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Saturday, June 01, 2013

Improving Techniques - Casting dries to rising fish in shallow water

Improving Techniques - Casting dries to rising fish in shallow water

The Missouri is well known for its pods of rising fish and challenging dry fly fishing. Many times small mistakes equal devastating consequences. One of the most common errors I witness when fishing dries to rising fish is that anglers two big no-no's. They either throw their fly line on top of the trout or they false cast on top of them.

Usually in most circumstances when fishing small dries you throw a 9-12 ft leader. Some instances call for a longer leader, but to be honest not many people including myself can have much accuracy and turn a fly over with a leader longer than 12 feet. If you have a targeted fish actively feeding, you want to position yourself in the best possible angle to get a drag free drift into his feeding lane.

I recently read an article on dry fly fishing where they asked "How far would you go for a single peanut". That analogy ran true when compared to dry fly fishing. Would you get up in front of the TV to go into the backyard for a single nut? No way, but I would probably reach into the bowl on the coffee table right in front of me for snack. You must get your fly in front a fish to even have a chance at success. A trout will only expend a certain amount of energy to eat a small morsel. That is why all fishing guides love fishing grass hoppers as fish will move feet and not inches to take a piece of prime nutrition. If you are fishing a size 18 BWO, a trout is not going to go out of his way to chase it down. There are probably plenty of naturals coming downstream and he will take the easy path and just wait for the one within 6-10 inches of his nose and enjoy his meal without a lot of work.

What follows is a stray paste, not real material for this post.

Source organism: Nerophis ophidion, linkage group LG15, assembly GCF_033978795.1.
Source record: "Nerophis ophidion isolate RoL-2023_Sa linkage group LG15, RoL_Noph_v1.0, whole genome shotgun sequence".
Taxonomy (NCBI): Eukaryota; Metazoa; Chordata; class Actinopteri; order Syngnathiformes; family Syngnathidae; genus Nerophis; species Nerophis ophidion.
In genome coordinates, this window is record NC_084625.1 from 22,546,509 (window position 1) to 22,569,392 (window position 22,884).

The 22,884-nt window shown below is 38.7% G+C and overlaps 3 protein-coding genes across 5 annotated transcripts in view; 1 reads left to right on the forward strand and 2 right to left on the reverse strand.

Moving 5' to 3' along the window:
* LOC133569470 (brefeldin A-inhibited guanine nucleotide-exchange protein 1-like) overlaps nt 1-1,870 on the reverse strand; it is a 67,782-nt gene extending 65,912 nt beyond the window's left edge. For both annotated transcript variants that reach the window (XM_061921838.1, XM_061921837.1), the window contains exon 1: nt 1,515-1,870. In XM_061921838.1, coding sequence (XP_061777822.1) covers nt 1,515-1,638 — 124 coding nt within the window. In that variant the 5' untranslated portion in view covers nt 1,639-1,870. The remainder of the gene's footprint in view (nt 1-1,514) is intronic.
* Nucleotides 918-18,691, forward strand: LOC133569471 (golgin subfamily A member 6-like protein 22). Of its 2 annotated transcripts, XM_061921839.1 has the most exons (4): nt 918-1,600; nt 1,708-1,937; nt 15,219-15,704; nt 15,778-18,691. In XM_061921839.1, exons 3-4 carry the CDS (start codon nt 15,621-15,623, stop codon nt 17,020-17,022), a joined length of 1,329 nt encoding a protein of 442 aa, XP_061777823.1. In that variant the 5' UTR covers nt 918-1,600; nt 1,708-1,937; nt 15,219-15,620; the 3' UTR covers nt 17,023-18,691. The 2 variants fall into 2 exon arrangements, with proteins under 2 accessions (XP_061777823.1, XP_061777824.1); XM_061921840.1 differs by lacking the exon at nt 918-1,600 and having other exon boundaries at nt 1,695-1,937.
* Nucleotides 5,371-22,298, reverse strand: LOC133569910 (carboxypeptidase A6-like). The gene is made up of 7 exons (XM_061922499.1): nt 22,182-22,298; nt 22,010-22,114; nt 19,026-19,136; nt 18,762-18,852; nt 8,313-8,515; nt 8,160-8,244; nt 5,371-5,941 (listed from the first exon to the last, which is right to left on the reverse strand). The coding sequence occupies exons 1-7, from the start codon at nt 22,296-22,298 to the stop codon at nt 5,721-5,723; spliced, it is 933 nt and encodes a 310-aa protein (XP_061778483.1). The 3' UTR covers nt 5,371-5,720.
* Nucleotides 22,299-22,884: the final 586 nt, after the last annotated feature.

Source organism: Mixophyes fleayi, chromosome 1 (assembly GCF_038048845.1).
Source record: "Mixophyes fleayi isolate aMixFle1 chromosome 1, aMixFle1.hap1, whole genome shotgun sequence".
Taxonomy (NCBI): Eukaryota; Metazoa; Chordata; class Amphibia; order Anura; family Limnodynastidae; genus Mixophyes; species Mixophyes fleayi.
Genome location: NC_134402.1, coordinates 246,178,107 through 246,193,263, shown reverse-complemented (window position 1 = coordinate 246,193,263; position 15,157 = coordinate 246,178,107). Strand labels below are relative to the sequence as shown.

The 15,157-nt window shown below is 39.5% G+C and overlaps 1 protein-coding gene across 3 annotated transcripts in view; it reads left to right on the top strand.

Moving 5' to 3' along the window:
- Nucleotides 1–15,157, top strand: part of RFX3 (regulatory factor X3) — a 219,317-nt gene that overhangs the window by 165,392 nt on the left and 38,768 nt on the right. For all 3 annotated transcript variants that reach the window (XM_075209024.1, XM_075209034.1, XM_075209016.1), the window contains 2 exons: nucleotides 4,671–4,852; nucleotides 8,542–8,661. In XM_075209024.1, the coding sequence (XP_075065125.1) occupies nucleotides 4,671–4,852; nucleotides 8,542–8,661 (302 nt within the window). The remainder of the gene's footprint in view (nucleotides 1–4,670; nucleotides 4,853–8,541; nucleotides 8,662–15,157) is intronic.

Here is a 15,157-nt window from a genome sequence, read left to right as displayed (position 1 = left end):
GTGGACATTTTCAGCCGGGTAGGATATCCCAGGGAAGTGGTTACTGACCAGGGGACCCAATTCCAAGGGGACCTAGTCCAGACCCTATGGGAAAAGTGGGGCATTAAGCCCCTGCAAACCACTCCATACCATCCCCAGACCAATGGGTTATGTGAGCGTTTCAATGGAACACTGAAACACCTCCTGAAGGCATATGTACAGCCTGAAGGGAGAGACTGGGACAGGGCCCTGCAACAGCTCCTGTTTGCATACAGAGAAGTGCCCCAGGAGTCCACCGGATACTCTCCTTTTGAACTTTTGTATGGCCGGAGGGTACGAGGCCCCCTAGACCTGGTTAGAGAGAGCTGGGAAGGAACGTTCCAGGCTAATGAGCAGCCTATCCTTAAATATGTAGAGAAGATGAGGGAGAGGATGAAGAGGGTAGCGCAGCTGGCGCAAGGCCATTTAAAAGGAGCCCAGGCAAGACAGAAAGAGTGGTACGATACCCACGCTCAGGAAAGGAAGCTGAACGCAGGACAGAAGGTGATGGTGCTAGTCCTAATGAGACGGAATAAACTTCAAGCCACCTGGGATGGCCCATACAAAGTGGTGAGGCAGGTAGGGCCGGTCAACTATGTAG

Gauging distance is one of the most important details in dry fly fishing. I always work out my false cast to one side of the riser aiming to drop my fly at least 3-5 feet above the trout. This insures I won't put my colored fly line over them "lining them" and spooking them or putting them down. A trout must see his dinner coming to him. Throw it too far above him and you risk dragging your fly over him, throw it too close to him and you will spook him, throw it behind him and you have zero chance.

One other major thing to keep in mind is when you are false casting you are throwing tiny droplets of water off your line. You have to be careful not to rain on your trout. Throwing unexpected rain droplets on your target may sink your ship before it sails. Always false cast to dry your fly off or to work out the appropriate distance away from your target. Upstream, to the left or right works as well. If you have a pod (many fish) working, error on the side of caution. But remember presentation is EVERYTHING. A natural dead drift catches more fish on average than being able to cast 70 feet and throw a double haul.

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